With about 500 pages to go

Published 7:37 am Wednesday, February 17, 2010

“Time wasted also has its beauty.” — Dorothy S.

Now that it’s our turn to be in Afghanistan perhaps it’s our opportunity to lose our wealth, as the Soviets discussed in Charlie Wilson’s War.

Last Saturday, after having some repair work done on my car, I set out for Eau Claire to pick up Casey and to enjoy the drive through an hour or hour and a half of Wisconsin where the roadway is not cluttered with road signs, where it’s quiet and peaceful. It’s kind of like not watching TV, or going around with a cell phone requiring your attention.

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Crossing the River Bridge, we returned to Minnesota and as usual we stopped at Cliffs new and used books. The proprietor was wounded from missing a step the day before coming to work. We left with a copy of “Vintage Hughes.” where The Philadelphia Inquirer said: “Langston Hughes is a titanic figure in 20th-century in American literature…a powerful interpreter of the American experience.” They say he was ‘arguably the most important writer to emerge from the Harlem Renaissance of the 1920s and ‘30s.

When leaving with the little brown paper bag, it also held Charlie Wilson’s War. It was a movie that demonstrated a part of our actions in Afghanistan and the assistance America provided to make it happen with Charlie Wilson’s help.

Charles Taylor writes “[Crile] has told of a story here that everyone has missed…an extraordinarily entertaining piece of reportage that has much to tell us about how the United States armed a group of people who are now using the weapons we provided them to kill us.”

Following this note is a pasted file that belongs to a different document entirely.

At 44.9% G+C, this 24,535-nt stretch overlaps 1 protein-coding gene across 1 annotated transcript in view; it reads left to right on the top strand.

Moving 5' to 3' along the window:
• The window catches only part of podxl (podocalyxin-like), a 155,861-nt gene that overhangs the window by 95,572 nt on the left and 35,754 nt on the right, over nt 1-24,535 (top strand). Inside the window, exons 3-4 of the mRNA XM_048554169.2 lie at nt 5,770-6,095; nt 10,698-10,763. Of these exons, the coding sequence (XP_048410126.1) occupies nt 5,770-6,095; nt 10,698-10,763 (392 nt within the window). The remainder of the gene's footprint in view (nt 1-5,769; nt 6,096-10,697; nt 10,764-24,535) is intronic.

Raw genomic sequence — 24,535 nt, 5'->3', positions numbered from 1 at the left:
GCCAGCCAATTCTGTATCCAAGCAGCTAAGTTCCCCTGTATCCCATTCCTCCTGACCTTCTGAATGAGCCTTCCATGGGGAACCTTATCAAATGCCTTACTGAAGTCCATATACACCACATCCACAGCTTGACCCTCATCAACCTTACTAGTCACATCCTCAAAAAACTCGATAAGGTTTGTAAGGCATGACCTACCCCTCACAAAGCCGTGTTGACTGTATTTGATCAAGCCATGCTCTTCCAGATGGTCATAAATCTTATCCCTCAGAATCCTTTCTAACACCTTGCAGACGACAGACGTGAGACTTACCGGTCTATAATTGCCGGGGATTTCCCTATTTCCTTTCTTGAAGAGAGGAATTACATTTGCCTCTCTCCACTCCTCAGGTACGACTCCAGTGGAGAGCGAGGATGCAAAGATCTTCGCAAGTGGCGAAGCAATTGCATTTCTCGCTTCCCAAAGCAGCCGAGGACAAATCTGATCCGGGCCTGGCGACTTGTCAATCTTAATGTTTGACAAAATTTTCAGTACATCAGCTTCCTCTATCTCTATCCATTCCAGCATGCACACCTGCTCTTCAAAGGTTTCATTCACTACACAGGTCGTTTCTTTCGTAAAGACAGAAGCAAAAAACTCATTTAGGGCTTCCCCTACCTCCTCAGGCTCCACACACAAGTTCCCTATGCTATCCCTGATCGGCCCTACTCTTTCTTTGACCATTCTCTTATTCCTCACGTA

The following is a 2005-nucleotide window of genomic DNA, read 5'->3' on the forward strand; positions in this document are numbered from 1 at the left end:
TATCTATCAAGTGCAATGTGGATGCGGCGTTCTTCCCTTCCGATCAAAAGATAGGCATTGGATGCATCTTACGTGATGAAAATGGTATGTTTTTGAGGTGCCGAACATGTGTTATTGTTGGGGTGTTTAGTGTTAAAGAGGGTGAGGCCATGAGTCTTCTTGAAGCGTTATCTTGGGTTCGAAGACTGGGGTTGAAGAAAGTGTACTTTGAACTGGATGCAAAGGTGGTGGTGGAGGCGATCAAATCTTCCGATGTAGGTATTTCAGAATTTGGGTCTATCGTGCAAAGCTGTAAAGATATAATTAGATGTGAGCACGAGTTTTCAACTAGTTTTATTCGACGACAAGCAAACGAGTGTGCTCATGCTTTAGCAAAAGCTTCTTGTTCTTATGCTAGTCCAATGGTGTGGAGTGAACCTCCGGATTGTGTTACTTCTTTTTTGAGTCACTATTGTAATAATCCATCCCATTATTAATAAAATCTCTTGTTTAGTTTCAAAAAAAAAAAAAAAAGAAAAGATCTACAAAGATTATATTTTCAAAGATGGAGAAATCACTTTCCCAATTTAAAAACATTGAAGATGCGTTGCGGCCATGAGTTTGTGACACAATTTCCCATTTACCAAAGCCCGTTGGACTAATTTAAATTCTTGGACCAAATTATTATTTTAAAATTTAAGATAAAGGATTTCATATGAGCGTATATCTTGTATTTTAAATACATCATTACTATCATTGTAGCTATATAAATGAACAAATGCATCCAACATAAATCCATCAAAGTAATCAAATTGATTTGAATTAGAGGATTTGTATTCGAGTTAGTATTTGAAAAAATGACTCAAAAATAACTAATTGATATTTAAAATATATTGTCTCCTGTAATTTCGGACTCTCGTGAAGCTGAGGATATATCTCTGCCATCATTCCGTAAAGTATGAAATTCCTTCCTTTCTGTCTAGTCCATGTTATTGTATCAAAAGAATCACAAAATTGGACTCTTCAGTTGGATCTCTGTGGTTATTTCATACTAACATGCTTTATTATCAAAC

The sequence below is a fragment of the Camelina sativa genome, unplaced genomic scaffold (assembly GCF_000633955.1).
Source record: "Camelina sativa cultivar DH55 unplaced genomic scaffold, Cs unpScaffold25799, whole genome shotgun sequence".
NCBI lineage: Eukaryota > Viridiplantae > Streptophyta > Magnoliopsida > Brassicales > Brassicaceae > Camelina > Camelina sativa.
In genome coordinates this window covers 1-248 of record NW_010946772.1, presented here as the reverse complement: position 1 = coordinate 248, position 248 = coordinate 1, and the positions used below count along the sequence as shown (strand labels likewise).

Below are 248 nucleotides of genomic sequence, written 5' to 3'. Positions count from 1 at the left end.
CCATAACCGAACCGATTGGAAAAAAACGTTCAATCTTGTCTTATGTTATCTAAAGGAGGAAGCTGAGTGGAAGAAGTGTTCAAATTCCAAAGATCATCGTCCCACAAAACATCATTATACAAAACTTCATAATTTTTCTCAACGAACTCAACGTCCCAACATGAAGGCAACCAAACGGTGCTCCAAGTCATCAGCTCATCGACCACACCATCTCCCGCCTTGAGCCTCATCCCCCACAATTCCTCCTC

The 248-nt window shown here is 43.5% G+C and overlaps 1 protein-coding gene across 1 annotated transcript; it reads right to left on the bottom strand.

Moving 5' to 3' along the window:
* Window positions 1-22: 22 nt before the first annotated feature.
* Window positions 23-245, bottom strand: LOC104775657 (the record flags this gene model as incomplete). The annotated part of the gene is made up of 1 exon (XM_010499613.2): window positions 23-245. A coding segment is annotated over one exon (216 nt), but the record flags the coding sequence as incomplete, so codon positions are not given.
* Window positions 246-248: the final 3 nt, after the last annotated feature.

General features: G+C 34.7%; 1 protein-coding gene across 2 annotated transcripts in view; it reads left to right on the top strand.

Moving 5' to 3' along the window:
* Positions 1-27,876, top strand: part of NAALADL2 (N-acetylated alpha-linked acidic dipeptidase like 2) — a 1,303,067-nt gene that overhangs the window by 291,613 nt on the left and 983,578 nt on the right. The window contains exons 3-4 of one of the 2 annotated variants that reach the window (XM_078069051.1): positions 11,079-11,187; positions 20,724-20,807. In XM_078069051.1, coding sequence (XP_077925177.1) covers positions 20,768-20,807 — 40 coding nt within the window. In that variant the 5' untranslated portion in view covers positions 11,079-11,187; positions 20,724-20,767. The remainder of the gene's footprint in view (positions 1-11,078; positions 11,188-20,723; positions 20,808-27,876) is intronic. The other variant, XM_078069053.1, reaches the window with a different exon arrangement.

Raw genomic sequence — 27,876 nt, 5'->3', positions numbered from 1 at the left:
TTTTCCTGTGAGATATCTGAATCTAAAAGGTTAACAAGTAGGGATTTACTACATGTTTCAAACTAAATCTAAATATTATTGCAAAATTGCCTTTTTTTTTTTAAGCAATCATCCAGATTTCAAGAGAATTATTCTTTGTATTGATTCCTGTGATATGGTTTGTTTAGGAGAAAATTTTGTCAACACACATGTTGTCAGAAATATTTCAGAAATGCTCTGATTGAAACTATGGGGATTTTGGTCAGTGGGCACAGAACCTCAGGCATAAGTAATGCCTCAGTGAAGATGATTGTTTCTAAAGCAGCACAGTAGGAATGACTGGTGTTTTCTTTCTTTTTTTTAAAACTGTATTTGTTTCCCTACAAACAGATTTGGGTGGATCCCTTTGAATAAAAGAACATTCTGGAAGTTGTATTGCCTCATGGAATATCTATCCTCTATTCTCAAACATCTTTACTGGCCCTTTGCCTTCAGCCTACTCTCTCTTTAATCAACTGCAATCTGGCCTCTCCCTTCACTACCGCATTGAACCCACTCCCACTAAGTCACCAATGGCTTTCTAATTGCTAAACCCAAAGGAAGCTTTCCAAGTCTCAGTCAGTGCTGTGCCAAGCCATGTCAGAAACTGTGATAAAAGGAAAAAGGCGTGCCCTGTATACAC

I’m currently on page 31 with about 500 pages to go. This will take a while. The forward mentions a quote of Rudyard Kipling, The Ballad of the King’s Jest “Four things greater than all things are, —Women and Horses and Power and War.”

I think this book ought to be required reading in high school for students and teachers.

Then there is the recent comment of former vice president Cheney, who called the war in Iraq an “enormous achievement” that should “go with a healthy dose of ‘thank you, George Bush.’ ” What about the flying shoe?

Again I will mention what I’ve mentioned before that a personal friend described the time he spent in Baghdad and how calm things were when he walked freely without fear before our threat of weapons of mass destruction that resulted in our war against Iraq where up until that time the Sunni’s and the Shiites’ coexisted.”

And now look, only a small proportion of candidates accused of being loyalist to Saddam Hussein’s regime successfully fought an order banning them from running in Iraq’s national elections next month. Now we have access oil.

Monday, Mark Dayton stopped by the Coffee House on Main to hear concerns from local folks. I wondered if the weather would keep him away but at 11:30 am., the time he was expected, he came in from an earlier event in Albert Lea and spoke of the number of cars in the ditch on the way down to Albert Lea and the two cars in the ditch on the way to Austin.

I wasn’t sure why I was there, but I was grateful for what he had to share and his plan to serve the state as governor.

Mark mentioned in his presentation, a book “The Death of Common Sense.” He himself vacillates from liberal to libertarian. He shared words of Paul Wellstone: “We all do well when we all do well.”

His thoughts for Obama would be to get the best economic minds, and you go into a room and are advised you can’t come out until you come up with a solution. Regarding big companies, he said “more is never enough.” He also spoke to a national single payer program. He pointed out that Blue Cross Blue Shield increased cost 39 percent this year, and Canada spends one fourth less then we do.

Marv Repinski paid a tribute to all that Mark Dayton has stood for and his concern for common folks while coming from a prosperous source. Mark made mention to the “scare technique” of Michele Bachmann. Finally, with a smile, he alerted one of his aids at the table for not calling him a name that keys him to let him know he’s talking too much.